Eighteenth-Century Aesthetics and the Reconstruction of Art
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This collection of essays explores the rise of aesthetics as a response to, and as a part of, the reshaping of the arts in modern society. The theories of art developed under the name of 'aesthetics' in the eighteenth century have traditionally been understood as contributions to a field of study in existence since the time of Plato. If art is a practice to be found in all human societies, then the philosophy of art is the search for universal features of that practice, which can be stated in definitions of art and beauty. However, art as we know it - the system of 'fine arts' - is largely peculiar to modern society. Aesthetics, far from being a perennial discipline, emerged in an effort both to understand and to shape this new social practice. These essays share the conviction that aesthetic ideas can be fully understood when seen not only in relation to intellectual and social contexts, but as themselves constructed in history.
thoughts characterizing imaginative works is best understood, he says, by analogy with nature, that is, where nature works, as Pliny said, in minimis "and where the matter almost imperceptible makes us doubt whether she has a Mind to show or hide her Address."54 Delicacy of thoughts analogously conveys much in few words and induces us to interpret their half-hidden sense. It "keeps us in suspense to give us the pleasure of discovering it all at once, when we have knowledge enough," just as
extracts from classical, medieval, and early modern writings. What holds these pieces of text together as elements of a history is the framework provided by Tatarkiewicz's relatively orthodox conception of aesthetics, by this means treated as a category applicable to many kinds of writing from a variety of periods and cultures. To whatever extent the modern system of the fine arts can be traced back beyond the Renaissance to the Greeks (and beyond) or related to the productions of other cultures,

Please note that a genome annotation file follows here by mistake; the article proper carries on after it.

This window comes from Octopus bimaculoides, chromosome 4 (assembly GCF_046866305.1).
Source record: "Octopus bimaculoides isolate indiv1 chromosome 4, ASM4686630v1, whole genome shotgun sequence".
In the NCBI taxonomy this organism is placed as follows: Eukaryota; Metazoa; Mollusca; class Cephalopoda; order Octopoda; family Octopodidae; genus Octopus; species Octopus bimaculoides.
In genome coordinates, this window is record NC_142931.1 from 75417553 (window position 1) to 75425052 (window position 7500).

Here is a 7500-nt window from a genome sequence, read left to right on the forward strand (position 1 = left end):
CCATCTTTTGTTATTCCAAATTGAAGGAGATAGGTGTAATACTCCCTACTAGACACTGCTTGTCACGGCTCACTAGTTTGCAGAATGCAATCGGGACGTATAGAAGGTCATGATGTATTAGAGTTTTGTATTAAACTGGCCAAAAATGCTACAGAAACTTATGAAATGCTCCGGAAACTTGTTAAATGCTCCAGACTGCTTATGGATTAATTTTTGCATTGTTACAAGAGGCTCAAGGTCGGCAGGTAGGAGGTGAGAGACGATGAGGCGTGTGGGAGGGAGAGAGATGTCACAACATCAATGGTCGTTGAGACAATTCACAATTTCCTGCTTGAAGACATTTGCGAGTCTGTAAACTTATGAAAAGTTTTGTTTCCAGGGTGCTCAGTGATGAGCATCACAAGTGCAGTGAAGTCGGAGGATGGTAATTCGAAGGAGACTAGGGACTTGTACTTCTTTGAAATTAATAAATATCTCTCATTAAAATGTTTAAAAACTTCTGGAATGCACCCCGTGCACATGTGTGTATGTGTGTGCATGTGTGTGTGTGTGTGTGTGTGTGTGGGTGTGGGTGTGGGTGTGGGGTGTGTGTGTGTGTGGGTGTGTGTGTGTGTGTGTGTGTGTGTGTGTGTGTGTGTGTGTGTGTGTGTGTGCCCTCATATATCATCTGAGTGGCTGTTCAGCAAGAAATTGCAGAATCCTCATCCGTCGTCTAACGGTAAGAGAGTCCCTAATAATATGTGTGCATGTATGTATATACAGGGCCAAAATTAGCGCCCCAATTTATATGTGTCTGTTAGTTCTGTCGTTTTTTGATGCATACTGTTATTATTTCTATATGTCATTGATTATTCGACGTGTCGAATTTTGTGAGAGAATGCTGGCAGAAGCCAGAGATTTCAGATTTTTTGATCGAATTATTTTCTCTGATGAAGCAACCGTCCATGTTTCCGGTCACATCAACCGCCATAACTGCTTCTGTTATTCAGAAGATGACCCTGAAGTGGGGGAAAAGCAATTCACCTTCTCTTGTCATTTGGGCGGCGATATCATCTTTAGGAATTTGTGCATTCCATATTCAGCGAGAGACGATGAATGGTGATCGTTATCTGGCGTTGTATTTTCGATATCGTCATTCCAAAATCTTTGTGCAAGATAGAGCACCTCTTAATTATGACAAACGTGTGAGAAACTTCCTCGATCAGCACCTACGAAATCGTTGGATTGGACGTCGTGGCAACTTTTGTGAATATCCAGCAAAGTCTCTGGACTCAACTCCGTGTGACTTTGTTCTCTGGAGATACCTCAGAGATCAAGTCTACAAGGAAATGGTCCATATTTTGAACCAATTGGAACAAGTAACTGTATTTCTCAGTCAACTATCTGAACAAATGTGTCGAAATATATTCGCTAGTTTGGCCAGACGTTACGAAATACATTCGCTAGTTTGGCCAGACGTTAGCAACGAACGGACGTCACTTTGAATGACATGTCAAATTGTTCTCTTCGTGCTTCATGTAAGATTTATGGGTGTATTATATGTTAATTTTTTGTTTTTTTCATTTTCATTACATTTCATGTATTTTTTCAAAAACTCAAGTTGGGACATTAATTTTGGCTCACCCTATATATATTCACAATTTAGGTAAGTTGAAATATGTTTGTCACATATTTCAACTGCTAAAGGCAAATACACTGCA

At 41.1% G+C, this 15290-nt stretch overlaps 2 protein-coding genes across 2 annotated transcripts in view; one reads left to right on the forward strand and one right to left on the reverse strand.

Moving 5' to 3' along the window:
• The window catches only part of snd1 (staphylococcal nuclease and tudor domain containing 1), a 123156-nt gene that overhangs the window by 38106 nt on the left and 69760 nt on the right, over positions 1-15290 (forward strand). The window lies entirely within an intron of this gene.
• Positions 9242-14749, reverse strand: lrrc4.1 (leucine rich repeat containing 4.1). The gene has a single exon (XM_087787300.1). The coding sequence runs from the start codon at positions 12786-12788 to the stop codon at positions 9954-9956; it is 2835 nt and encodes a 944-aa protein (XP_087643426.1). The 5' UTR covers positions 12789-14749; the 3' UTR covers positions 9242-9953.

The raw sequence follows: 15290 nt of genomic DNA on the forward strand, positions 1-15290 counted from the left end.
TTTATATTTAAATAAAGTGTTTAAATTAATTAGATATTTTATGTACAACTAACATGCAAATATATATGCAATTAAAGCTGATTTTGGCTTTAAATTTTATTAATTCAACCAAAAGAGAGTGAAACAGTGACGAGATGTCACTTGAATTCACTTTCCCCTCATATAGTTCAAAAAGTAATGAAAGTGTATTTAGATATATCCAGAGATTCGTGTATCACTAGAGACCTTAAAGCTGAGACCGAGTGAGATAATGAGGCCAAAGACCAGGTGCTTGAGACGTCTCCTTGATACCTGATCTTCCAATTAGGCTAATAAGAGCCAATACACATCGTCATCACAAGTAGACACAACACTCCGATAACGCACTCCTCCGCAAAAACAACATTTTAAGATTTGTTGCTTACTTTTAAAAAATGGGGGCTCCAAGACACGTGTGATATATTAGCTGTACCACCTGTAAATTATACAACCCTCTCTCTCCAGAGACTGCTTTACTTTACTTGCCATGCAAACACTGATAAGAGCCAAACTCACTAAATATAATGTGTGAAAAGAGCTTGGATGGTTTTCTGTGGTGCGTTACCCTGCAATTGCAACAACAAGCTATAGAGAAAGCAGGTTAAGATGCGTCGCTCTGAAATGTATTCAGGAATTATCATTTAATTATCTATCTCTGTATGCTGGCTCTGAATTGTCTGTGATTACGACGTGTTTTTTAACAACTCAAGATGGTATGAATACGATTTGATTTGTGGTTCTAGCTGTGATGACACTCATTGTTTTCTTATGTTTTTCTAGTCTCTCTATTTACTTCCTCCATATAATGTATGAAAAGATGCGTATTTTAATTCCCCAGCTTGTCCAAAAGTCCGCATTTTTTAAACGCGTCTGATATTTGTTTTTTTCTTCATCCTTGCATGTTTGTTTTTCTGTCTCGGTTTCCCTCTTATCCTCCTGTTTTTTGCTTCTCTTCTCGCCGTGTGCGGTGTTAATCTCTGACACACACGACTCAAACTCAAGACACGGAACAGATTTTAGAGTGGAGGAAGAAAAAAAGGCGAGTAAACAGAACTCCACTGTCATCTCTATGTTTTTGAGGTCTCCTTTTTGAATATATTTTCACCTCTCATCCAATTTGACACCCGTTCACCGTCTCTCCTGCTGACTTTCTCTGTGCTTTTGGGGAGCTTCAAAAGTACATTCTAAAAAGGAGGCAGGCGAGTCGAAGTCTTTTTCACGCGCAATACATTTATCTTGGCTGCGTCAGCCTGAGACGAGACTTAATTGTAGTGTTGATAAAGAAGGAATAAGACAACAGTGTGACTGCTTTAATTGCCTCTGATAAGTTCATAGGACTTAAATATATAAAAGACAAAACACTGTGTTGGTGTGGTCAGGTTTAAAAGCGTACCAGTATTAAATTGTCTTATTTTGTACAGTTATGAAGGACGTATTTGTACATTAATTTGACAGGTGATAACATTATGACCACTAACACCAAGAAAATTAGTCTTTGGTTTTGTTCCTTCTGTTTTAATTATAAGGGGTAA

avowed principle of art" which bears on the case at hand (235-6, 240, 246, 241). However, not only are these "general rules of art" never specified 3 Philosophical exegesis and criticism of Hume's essay typically praise its astuteness and the ingenuity of Hume's proposed solution, but go on to explain why they find his case for aesthetic objectivity ultimately unconvincing. Among the most interesting discussions of Hume's theory are Peter Kivy, "Hume's Standard: Breaking the Circle/' British
standard of the natural, m y reply would be to insist that in a Gadamerian sense (implicit in both Hume's and Kant's accounts of good taste) a totally unprejudiced (i.e., unculturated) view would be a blind and unaesthetic one. Moreover, since the natural standard was defined not platonistically but in terms of universal sentiment while our actual notion of taste is essentially differential and distinctive, the whole idea of a natural universal taste is ridden with fundamental conflict. For a
the sole cause of the sensations he has of them, is nothing like the ideas he forms of them. And by this means your mind will be delivered from all those small images flitting through the air, called intentional species, which worry the imagination of Philosophers so much/'12 In the following sections of the Optics Descartes continues to press his attack on the notion that sight somehow apprehends the forms of things. "Observing that a picture can easily stimulate our minds to conceive the